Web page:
A social-ecological investigation of African youths' resilience processes
Van Rensburg, Angelique Christina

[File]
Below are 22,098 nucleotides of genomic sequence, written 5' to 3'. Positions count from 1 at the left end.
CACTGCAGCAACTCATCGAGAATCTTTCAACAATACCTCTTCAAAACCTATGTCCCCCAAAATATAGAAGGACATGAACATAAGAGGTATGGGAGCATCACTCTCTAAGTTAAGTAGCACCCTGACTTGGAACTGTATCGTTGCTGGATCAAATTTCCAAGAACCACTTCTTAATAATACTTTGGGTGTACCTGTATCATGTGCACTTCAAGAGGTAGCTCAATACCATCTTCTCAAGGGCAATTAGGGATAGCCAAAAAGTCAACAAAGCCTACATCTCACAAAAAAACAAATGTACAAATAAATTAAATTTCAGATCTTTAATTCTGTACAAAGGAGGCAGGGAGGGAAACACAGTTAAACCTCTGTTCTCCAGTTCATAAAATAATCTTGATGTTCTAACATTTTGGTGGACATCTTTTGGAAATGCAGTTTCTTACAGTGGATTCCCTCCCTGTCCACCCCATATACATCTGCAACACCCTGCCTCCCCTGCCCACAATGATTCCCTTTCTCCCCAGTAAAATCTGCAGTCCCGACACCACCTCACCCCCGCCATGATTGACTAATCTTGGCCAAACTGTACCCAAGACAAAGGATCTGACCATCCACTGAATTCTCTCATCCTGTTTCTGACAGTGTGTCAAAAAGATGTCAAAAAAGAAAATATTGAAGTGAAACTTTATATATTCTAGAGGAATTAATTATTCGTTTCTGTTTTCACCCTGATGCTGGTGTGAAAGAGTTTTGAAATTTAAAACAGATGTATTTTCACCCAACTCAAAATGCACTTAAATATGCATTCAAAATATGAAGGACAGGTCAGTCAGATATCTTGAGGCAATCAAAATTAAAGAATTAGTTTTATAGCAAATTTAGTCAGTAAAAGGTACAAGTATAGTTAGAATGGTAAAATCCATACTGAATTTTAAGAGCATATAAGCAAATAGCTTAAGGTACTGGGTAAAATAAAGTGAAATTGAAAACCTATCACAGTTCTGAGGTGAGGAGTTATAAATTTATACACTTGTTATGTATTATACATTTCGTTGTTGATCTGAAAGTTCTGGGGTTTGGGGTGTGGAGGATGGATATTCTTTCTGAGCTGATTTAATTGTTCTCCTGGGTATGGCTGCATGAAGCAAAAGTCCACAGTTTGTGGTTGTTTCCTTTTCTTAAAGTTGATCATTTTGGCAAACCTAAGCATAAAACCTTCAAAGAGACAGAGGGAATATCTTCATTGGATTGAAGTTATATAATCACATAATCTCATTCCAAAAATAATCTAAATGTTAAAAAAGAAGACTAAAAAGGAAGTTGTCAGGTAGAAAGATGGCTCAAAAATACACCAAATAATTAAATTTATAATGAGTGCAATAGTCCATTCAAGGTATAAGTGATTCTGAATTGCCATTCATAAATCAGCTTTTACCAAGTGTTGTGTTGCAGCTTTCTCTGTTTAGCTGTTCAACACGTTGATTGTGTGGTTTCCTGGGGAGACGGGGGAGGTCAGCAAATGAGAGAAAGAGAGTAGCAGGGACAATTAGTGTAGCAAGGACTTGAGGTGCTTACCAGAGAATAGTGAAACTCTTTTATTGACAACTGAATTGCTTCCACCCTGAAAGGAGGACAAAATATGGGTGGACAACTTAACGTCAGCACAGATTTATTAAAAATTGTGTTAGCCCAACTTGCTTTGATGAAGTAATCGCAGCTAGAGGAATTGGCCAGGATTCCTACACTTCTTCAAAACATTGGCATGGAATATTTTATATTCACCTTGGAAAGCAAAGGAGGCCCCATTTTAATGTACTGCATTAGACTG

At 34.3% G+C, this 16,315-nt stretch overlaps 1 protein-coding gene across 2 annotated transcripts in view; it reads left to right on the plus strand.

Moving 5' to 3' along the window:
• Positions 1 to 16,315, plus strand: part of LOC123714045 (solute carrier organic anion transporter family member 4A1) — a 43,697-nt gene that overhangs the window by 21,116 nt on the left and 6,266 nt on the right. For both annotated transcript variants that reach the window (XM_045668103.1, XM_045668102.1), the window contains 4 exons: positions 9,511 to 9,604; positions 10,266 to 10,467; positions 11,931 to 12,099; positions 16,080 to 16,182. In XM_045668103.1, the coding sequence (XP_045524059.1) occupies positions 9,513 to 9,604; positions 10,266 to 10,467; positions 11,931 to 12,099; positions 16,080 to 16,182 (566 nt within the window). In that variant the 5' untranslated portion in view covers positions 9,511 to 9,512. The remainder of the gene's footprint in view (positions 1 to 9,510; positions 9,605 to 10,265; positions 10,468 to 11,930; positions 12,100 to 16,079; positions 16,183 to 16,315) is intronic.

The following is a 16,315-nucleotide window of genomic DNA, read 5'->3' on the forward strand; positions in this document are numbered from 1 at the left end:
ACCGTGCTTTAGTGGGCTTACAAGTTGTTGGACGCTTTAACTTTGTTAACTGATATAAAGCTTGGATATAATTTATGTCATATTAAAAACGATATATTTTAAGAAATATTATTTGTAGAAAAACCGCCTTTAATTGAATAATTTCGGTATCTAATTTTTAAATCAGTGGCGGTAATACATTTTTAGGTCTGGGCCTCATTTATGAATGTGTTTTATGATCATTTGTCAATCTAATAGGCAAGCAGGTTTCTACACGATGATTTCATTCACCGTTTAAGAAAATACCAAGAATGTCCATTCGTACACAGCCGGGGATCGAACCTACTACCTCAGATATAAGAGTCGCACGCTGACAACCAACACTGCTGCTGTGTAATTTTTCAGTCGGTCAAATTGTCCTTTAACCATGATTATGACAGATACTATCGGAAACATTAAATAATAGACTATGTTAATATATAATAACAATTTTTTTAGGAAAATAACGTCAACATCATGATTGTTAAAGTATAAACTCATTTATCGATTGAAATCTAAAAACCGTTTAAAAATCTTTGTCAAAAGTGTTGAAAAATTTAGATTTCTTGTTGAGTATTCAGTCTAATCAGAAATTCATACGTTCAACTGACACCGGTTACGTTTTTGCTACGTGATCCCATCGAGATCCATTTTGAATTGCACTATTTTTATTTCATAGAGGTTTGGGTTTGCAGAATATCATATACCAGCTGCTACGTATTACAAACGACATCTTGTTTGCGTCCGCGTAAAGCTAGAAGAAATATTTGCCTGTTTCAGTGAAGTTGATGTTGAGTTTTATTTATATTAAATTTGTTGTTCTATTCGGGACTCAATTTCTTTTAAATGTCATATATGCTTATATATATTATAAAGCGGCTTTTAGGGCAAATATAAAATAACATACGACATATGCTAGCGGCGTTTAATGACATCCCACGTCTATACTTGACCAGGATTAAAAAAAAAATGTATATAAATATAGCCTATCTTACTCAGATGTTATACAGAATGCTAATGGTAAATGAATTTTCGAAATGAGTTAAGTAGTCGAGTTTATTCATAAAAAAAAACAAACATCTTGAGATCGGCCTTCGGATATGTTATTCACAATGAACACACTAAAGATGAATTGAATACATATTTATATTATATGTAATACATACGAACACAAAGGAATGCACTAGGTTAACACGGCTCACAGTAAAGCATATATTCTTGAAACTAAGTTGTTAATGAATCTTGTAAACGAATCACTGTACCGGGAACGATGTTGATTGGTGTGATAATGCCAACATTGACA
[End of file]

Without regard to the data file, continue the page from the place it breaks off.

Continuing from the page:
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Resilience is defined as doing well despite significant hardships. Based on four principles informing a social-ecological definition of resilience (that is, decentrality, complexity, a typicality, and cultural relativity), Ungar (2011, 2012) hypothesised an explanation of social-ecological resilience. Seen from this perspective, resilience involves active youthsocial-ecological transactions towards meaningful, resilience-promoting supports. Youths’ usage of these supports might differ due to, among others, specific lived experiences, contextual influences, and youths’ subjective perceptions. While Ungar’s explanation is both popular and plausible, it has not been quantitatively tested, also not in South Africa. Moreover, there is little quantitatively informed evidence about youths’ differential resource-use, particularly when youth share a context and culture, and how such knowledge might support social ecologies to facilitate resilience processes. The overall purpose of this study was, therefore, to investigate black South African youths’ resilience processes from a social-ecological perspective, using a sample of black South African youth. This purpose was operationalised as sub-aims (explained below) that addressed the aforementioned gaps in theory. Data to support this study were accessed via the Pathways to Resilience Research Project (see www.resilienceresearch.org), of which this study is part. The Pathways to Resilience Research Project investigates the social-ecological contributions to youths’ resilience across cultures. This study consists of three manuscripts. Using a systematic literature review, Manuscript 1 evaluated how well quantitative studies of South African youth resilience avoided the pitfalls made public in the international critiques of resilience studies. For the most part, quantitative studies of South African youth resilience did not mirror international developments of understanding resilience as a complex socio-ecologically facilitated process. The results identified aspects of quantitative studies of South African youth resilience that necessitated attention. In addition, the manuscript called for quantitative studies that would statistically explain the complex dynamic resilience-supporting transactions between South African youths and their contexts. Manuscript 2 answered the aforementioned call by grounding its research design in a theoretical framework that respected the sociocultural life-worlds of South African youth (that is, Ungar’s Social-Ecological Explanation of Resilience). Ungar’s Social-Ecological Explanation of Resilience was modelled using latent variable modelling in Mplus 7.2, with data gathered with the Pathways to Resilience Youth Measure by 730 black South African school-going youth. The results established that South African youths adjusted well to challenges associated with poverty and violence because of resilience processes that were co-facilitated by social ecologies. It was, furthermore, concluded that school engagement was a functional outcome of the resilience processes among black South African youth. Manuscript 2 also provided evidence that an apposite, necessary, and respectful education contributed towards schooling as a meaningful resource. Manuscript 3 provided deeper insight into aspects of black South African youths’ resilience processes. Manuscript 3 investigated youths’ self-reported perceptions of resilience-promoting resources by means of data gathered by the Pathways to Resilience Youth Measure. Consequently, two distinct groups of youth from the same social ecology made vulnerable by poverty were compared (that is, functionally resilient youth, n = 221; and formal service-using youth, n = 186). Measurement invariance, latent mean differences in Mplus 7.2, and analyses of variance in SPSS 22.0 were employed. What emerged was that positive perceptions of caregiving (that is, physical and psychological) were crucial to youths’ use of formal resilience-promoting resources and subsequent functional outcomes. The conclusions resulted in implications for both caregivers and practitioners.
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